Today's teens may not distinguish between a friend and a follower
Social media and mental health
On Board Online • December 11, 2017
By Merri Rosenberg
In any generation, the social shoals of youth - especially in middle and high school - are treacherous for many students. Figuring out where one fits in the social hierarchy is a classic task and seldom an easy one, according to psychologists.
Whether a student feels popular among his or her peers no longer depends on who sits at what table in the lunchroom or what verdict peers render about one's shoes or outfit. Today, experts say, social status mostly plays out in cyberspace.
"At the middle level, kids start to judge themselves by their social media platform," said Karen Tesik, middle school principal in Rockland County's South Orangetown Central School District. "Social media is who they are. They've thought of 'popularity' by how many followers they have."
"The term 'friend' is used very loosely among children," said Andrew Livanis, chair of the Department of Counseling School Psychology in the School of Education at Long Island University-Brooklyn and president of the New York Association of School Psychologists. "Social media is constantly talked about."
Social scientists are trying to measure how young people's obsession with social media affects their mental health. In November, a study by researchers at San Diego State and Florida State universities revealed that teens who used electronic devices, including smartphones, for at least five hours daily - that's 19 percent of teens surveyed in 2015 - were 70 percent more likely to have suicidal thoughts or actions than those who reported one hour of daily use.
The study also noted a sharp increase in signs of depression among girls in grades 8, 10 and 12.
One bright spot: "Time spent on homework was negatively correlated with depressive symptoms," according to the study, published in the journal Clinical Psychological Science. In other words, kids who study a lot are less likely to report depressive thoughts. Also correlated with lower levels of depressive thoughts: teens who spend more time engaged in face-to-face social interaction, sports and exercise, reading print media and attending religious services.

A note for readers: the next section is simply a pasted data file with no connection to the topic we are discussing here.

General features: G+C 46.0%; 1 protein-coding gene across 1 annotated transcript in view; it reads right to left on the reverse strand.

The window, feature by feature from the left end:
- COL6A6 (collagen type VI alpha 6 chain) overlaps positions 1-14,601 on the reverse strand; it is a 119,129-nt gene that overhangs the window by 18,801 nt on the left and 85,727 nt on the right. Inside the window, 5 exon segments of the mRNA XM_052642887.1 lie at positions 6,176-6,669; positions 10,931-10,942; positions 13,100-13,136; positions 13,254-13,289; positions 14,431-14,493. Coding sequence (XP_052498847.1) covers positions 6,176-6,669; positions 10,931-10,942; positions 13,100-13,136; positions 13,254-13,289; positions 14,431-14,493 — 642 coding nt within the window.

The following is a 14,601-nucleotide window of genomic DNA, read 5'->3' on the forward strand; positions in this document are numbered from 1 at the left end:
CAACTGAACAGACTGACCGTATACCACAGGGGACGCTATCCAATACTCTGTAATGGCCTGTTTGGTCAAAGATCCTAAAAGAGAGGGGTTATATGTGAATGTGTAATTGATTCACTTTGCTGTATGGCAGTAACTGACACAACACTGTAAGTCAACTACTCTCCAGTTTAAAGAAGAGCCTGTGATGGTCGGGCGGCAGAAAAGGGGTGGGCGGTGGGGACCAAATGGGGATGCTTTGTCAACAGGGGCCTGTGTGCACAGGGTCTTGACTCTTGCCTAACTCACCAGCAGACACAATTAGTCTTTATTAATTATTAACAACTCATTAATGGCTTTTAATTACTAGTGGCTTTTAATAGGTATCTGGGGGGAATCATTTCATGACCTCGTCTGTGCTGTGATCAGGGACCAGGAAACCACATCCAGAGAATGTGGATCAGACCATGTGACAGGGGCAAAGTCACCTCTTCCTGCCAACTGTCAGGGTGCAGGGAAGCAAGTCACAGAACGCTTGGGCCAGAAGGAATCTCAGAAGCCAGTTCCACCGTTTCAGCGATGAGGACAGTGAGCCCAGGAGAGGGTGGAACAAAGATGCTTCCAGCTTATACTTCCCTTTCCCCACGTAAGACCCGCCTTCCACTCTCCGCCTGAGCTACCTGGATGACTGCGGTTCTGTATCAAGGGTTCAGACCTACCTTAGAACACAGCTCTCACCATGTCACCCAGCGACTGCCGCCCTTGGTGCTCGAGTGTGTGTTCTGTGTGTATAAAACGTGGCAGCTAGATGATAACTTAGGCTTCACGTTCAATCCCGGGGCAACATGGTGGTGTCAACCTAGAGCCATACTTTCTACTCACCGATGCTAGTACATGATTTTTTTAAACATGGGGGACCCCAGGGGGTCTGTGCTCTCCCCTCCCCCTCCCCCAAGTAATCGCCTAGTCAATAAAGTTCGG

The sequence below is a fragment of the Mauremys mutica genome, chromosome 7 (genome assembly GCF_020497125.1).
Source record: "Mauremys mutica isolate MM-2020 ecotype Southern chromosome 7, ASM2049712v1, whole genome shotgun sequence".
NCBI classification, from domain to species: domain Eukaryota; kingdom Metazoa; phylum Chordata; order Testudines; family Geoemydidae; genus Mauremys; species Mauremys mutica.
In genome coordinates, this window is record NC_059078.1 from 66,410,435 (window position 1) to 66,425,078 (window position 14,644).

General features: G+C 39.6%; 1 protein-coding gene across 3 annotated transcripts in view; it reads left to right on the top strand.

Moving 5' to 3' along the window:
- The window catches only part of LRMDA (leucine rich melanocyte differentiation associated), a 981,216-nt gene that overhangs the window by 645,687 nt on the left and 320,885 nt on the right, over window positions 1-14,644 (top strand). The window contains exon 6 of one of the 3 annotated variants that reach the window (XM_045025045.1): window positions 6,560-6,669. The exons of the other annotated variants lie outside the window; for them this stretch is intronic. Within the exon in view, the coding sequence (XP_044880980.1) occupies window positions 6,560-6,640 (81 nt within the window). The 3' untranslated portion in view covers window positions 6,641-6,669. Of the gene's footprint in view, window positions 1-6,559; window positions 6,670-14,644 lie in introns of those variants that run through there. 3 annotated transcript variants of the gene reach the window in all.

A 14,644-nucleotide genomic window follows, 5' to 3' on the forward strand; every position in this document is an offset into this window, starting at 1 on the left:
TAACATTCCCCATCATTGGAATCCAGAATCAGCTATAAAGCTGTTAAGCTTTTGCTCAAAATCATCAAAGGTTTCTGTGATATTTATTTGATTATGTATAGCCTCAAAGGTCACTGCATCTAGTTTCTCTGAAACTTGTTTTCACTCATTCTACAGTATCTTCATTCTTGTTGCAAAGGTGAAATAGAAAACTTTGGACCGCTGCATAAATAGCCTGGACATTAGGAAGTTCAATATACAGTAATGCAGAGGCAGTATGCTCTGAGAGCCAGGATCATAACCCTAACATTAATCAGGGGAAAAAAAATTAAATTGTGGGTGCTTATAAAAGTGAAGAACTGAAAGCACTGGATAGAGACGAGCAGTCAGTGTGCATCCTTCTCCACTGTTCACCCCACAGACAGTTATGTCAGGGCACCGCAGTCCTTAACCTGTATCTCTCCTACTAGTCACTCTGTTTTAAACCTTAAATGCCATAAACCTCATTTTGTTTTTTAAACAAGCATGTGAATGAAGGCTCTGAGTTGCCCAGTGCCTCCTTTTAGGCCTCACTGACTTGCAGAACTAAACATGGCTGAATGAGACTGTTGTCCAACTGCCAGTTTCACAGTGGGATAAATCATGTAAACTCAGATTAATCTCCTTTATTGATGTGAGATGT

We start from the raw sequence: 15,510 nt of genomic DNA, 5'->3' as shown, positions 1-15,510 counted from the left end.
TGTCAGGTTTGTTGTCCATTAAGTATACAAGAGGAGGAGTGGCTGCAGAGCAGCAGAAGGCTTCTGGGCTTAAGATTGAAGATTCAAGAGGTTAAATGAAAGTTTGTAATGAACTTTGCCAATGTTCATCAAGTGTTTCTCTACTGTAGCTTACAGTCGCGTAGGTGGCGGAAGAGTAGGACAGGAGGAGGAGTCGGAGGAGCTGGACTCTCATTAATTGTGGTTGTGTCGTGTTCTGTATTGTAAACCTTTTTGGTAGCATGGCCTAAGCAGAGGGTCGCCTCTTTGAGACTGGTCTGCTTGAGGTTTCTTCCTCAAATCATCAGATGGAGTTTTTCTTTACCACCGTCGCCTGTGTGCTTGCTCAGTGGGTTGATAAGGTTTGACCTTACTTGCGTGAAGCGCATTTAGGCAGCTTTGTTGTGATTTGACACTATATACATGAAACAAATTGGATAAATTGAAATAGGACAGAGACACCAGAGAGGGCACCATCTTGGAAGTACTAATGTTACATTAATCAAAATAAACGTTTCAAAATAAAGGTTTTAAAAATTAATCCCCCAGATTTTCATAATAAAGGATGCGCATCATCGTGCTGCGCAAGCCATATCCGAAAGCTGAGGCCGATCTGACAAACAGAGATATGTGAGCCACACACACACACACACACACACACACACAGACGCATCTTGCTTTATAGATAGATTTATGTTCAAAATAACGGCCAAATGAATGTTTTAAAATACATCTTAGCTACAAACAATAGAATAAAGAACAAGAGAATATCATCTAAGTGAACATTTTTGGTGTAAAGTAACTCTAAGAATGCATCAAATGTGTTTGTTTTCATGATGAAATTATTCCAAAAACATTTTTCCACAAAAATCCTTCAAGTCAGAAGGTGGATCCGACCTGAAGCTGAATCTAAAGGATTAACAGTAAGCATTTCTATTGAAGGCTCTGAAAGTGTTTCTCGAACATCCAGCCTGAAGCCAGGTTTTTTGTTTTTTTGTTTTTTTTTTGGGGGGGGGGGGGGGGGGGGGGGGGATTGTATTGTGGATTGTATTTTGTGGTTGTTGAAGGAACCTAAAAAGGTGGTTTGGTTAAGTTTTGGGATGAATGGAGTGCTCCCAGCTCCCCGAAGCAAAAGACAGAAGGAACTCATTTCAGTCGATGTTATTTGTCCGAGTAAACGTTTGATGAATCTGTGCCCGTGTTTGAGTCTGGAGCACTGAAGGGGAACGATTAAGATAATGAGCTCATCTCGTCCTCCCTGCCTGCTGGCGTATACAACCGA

When popularity is quantified by "likes" on social media
Psychologists and school counselors say a given teen's level of social anxiety often has a lot to do with their satisfaction with their online persona. A young person may feel second-rate after viewing other students' carefully curated "perfect" photos of their "perfect" lives.
For instance, a student with lots of friends on social media might post an image of herself with two or three other girls - her "besties." As a teenage girl scrolls through her feed, she may see dozens of such photos - but none of herself.
"After hours of scrolling through Instagram feeds, I just feel worse about myself because I feel left out," Caitlin Hearty, a high school senior in Colorado, told the Associated Press. She helped organize a "get offline" campaign in October.
"Teens are playing to an 'imaginary' audience," according to Eileen Kennedy-Moore, a Princeton, N.J.-based clinical psychologist and author of Growing Friendships: A Kids' Guide to Making and Keeping Friends, and professor for a Great Courses class titled "Growing up Social in the Digital Age."
"Online popularity is measurable," Kennedy-Moore told On Board. "Kids are drawn to it because of it being quantifiable. ' Social media gives immediate and quantifiable feedback. There's pressure to constantly do more. It's relentless, and feels like never enough."
On social media, there are haves and have-nots in terms of followers, "likes" and other indicators of popularity.
Odds are kids are not going to feel good about these indicators, because "popular" kids are really an elite group. Only 9 percent of students in grades 4 to 9 are considered both attractive (that is, possessing valued characteristics) and well-liked, according to a study that involved 4,541 students in 153 classrooms in the U.S. and Israel, and published in the journal Social Psychology of Education.